After the George M. Cohan film biography, Yankee Doodle Dandy (1942), Hollywood columnist Sidney Skolsky believed that a similar film could be made about Al Jolson. Skolsky pitched the idea of an Al Jolson biopic and Harry Cohn, the head of Columbia Pictures agreed. It was directed by Alfred E. Green, best remembered for the pre-Code Baby Face (1933), with musical numbers staged by Joseph H. Lewis. With Jolson providing almost all the vocals, and Columbia contract player Larry Parks playing Jolson, The Jolson Story (1946) became one of the biggest box-office hits of the year.[50] In a tribute to Jolson Larry Parks wrote, “Stepping into his shoes was, for me, a matter of endless study, observation, energetic concentration to obtain, perfectly if possible, a simulation of the kind of man he was. It is not surprising, therefore, that while making The Jolson Story, I spent 107 days before the cameras and lost eighteen pounds in weight.”[51]

From a review in Variety:

But the real star of the production is that Jolson voice and that Jolson medley. It was good showmanship to cast this film with lesser people, particularly Larry Parks as the mammy kid…. As for Jolson’s voice, it has never been better. Thus the magic of science has produced a composite whole to eclipse the original at his most youthful best.[52]

Parks received an Oscar nomination for Best Actor. Although the 60-year-old Jolson was too old to play a younger version of himself in the movie, he persuaded the studio to let him appear in one musical sequence, “Swanee“, shot entirely in long shot, with Jolson in blackface singing and dancing onto the runway leading into the middle of the theater. In the wake of the film’s success and his World War II tours, Jolson became a top singer among the American public once more.[53][54] Decca signed Jolson and he recorded for Decca from 1945 until his death, making his last commercial recordings for the company.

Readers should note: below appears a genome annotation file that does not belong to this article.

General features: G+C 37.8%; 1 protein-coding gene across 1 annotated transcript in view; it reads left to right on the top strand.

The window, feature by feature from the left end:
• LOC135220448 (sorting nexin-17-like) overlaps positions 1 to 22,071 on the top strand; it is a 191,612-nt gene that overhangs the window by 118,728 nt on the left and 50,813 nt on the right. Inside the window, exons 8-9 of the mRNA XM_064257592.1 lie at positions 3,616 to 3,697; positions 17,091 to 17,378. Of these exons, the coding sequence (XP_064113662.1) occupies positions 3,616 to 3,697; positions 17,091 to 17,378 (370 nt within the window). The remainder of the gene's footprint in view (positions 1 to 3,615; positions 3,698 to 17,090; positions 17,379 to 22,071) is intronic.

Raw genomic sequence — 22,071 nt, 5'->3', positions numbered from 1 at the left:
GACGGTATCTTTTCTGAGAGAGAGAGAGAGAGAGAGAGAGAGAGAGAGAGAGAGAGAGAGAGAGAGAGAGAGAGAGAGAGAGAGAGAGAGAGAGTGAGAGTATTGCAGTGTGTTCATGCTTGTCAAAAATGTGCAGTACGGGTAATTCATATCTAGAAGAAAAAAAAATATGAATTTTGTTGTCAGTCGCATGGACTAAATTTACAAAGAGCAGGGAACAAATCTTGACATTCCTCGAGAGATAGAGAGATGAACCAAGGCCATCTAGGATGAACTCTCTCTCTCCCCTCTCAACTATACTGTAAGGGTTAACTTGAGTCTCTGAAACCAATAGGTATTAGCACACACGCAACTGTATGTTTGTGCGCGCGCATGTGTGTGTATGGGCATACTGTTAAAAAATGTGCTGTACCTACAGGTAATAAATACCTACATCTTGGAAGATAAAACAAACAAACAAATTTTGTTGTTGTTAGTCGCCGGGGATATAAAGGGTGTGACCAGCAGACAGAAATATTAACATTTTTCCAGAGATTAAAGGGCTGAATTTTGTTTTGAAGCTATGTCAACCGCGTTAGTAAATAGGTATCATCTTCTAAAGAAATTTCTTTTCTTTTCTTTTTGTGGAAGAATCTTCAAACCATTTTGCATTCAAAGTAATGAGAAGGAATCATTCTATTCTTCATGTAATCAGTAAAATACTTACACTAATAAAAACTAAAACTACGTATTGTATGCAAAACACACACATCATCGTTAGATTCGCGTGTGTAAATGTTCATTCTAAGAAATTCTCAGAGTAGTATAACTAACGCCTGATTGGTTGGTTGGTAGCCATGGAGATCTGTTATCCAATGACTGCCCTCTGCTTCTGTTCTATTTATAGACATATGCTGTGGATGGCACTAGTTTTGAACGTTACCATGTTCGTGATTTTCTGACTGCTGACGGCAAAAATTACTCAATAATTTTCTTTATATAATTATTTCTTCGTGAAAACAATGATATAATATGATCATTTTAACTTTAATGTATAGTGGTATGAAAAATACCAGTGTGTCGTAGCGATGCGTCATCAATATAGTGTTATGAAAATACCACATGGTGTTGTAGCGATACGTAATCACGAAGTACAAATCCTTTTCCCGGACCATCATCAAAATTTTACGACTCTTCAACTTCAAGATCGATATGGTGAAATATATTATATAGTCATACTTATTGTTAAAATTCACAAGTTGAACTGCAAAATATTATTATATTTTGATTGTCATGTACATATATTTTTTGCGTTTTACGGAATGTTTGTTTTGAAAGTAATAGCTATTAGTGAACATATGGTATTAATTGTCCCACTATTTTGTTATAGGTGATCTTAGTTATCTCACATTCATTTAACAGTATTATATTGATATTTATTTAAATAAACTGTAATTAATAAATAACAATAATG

According to film historian Krin Gabbard, The Jolson Story goes further than any of the earlier films in exploring the significance of blackface and the relationships that whites have developed with blacks in the area of music. To him, the film seems to imply an inclination of white performers, like Jolson, who are possessed with “the joy of life and enough sensitivity, to appreciate the musical accomplishments of blacks”.[55] To support his view he describes a significant part of the movie:

While wandering around New Orleans before a show with Dockstader’s Minstrels, he enters a small club where a group of black jazz musicians are performing. Jolson has a revelation, that the staid repertoire of the minstrel troupe can be transformed by actually playing black music in blackface. He tells Dockstader that he wants to sing what he has just experienced: ‘I heard some music tonight, something they call jazz. Some fellows just make it up as they go along. They pick it up out of the air.’ After Dockstader refuses to accommodate Jolson’s revolutionary concept, the narrative chronicles his climb to stardom as he allegedly injects jazz into his blackface performances…. Jolson’s success is built on anticipating what Americans really want. Dockstader performs the inevitable function of the guardian of the status quo, whose hidebound commitment to what is about to become obsolete reinforces the audience’s sympathy with the forward-looking hero.[56]

This has been a theme which was traditionally “dear to the hearts of the men who made the movies”.[56] Film historian George Custen describes this “common scenario, in which the hero is vindicated for innovations that are initially greeted with resistance…. [T]he struggle of the heroic protagonist who anticipates changes in cultural attitudes is central to other white jazz biopics such as The Glenn Miller Story (1954) and The Benny Goodman Story (1955)”.[57] “Once we accept a semantic change from singing to playing the clarinet, The Benny Goodman Story becomes an almost transparent reworking of The Jazz Singer … and The Jolson Story.”[56]

Jolson Sings Again (1949)